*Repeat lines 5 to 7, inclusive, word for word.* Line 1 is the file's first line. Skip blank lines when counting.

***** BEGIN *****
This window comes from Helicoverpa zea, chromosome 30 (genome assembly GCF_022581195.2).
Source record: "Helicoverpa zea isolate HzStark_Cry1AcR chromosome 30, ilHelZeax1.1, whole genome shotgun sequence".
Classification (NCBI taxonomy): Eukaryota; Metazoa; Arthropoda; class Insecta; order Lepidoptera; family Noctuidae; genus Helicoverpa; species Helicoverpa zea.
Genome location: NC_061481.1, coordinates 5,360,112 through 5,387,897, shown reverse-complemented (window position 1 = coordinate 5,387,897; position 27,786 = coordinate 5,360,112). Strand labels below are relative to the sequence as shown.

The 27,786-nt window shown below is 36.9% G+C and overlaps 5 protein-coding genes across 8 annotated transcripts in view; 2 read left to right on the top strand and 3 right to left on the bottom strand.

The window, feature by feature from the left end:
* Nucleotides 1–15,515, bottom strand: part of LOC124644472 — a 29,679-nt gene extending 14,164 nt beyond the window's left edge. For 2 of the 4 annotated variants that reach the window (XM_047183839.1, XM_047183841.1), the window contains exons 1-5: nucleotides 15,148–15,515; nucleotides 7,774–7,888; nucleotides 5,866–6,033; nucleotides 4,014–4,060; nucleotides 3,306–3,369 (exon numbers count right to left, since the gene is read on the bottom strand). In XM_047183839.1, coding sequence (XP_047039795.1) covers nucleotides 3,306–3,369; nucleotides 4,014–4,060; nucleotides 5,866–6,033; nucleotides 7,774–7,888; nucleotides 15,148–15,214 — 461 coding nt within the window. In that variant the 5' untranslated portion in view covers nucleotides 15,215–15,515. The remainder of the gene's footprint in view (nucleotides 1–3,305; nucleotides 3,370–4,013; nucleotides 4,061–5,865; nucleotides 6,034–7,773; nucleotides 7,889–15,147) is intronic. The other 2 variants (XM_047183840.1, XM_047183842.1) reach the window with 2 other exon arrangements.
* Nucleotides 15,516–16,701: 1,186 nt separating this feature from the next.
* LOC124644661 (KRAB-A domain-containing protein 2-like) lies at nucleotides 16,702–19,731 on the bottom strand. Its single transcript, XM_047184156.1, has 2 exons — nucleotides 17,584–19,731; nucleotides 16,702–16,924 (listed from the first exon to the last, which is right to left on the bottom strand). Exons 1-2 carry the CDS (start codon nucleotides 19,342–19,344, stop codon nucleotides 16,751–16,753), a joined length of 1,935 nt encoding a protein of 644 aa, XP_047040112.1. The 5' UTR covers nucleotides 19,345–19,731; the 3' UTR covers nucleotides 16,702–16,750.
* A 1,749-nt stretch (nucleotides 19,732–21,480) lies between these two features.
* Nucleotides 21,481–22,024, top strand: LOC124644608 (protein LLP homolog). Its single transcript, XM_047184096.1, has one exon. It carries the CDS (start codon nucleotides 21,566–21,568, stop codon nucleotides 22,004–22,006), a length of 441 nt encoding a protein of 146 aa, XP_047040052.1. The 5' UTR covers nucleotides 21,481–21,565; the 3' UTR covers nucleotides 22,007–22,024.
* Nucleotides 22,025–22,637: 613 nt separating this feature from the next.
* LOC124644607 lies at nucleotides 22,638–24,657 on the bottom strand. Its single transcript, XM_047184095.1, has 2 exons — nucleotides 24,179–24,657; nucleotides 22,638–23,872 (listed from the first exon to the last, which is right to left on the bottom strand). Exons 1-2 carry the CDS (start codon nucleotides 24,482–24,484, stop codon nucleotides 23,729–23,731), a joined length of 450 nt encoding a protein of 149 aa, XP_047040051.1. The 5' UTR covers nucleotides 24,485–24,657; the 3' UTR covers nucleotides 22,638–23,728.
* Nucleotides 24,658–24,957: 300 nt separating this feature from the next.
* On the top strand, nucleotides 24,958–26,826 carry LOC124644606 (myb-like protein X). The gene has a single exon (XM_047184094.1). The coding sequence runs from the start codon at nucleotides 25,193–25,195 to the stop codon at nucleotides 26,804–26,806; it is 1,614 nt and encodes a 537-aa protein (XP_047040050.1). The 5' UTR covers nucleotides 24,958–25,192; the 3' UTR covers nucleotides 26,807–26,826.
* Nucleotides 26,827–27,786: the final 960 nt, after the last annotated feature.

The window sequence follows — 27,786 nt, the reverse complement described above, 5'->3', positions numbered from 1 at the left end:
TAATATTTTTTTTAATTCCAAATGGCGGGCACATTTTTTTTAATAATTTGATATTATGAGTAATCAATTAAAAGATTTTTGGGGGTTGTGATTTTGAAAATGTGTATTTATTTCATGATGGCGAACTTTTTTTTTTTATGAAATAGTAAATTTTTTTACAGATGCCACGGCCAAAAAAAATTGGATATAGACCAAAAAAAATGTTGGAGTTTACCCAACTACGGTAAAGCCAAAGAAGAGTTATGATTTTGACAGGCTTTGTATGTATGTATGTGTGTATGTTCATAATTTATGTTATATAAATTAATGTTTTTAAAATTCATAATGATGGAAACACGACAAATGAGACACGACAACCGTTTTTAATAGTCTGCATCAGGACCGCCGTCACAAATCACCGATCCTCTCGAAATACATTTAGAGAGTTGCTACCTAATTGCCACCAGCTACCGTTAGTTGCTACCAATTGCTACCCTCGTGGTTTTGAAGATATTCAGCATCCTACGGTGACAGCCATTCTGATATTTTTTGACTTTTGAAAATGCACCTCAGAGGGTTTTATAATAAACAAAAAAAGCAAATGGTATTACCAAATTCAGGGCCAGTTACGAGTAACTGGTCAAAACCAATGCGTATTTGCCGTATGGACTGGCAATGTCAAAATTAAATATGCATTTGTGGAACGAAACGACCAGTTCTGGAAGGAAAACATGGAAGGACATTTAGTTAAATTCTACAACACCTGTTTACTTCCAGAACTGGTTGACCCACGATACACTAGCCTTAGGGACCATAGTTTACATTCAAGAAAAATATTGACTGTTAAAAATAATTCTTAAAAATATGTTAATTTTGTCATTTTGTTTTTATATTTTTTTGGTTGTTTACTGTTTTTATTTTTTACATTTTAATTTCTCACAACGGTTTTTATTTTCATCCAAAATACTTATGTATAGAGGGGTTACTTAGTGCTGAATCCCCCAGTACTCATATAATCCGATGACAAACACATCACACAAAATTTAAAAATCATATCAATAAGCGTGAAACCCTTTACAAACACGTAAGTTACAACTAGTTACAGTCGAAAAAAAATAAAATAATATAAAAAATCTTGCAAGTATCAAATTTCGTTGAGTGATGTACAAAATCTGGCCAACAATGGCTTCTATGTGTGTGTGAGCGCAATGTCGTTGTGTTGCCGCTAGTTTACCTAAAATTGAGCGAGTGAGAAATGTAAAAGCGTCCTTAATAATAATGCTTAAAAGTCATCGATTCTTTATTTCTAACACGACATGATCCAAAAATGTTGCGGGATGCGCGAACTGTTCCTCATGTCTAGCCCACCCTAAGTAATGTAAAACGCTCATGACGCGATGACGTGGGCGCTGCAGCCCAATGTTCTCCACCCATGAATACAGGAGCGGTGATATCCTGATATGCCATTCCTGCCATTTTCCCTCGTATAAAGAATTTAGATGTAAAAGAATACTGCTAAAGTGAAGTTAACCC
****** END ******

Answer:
The 27,786-nt window shown below is 36.9% G+C and overlaps 5 protein-coding genes across 8 annotated transcripts in view; 2 read left to right on the top strand and 3 right to left on the bottom strand.

The window, feature by feature from the left end:
* Nucleotides 1–15,515, bottom strand: part of LOC124644472 — a 29,679-nt gene extending 14,164 nt beyond the window's left edge. For 2 of the 4 annotated variants that reach the window (XM_047183839.1, XM_047183841.1), the window contains exons 1-5: nucleotides 15,148–15,515; nucleotides 7,774–7,888; nucleotides 5,866–6,033; nucleotides 4,014–4,060; nucleotides 3,306–3,369 (exon numbers count right to left, since the gene is read on the bottom strand). In XM_047183839.1, coding sequence (XP_047039795.1) covers nucleotides 3,306–3,369; nucleotides 4,014–4,060; nucleotides 5,866–6,033; nucleotides 7,774–7,888; nucleotides 15,148–15,214 — 461 coding nt within the window. In that variant the 5' untranslated portion in view covers nucleotides 15,215–15,515. The remainder of the gene's footprint in view (nucleotides 1–3,305; nucleotides 3,370–4,013; nucleotides 4,061–5,865; nucleotides 6,034–7,773; nucleotides 7,889–15,147) is intronic. The other 2 variants (XM_047183840.1, XM_047183842.1) reach the window with 2 other exon arrangements.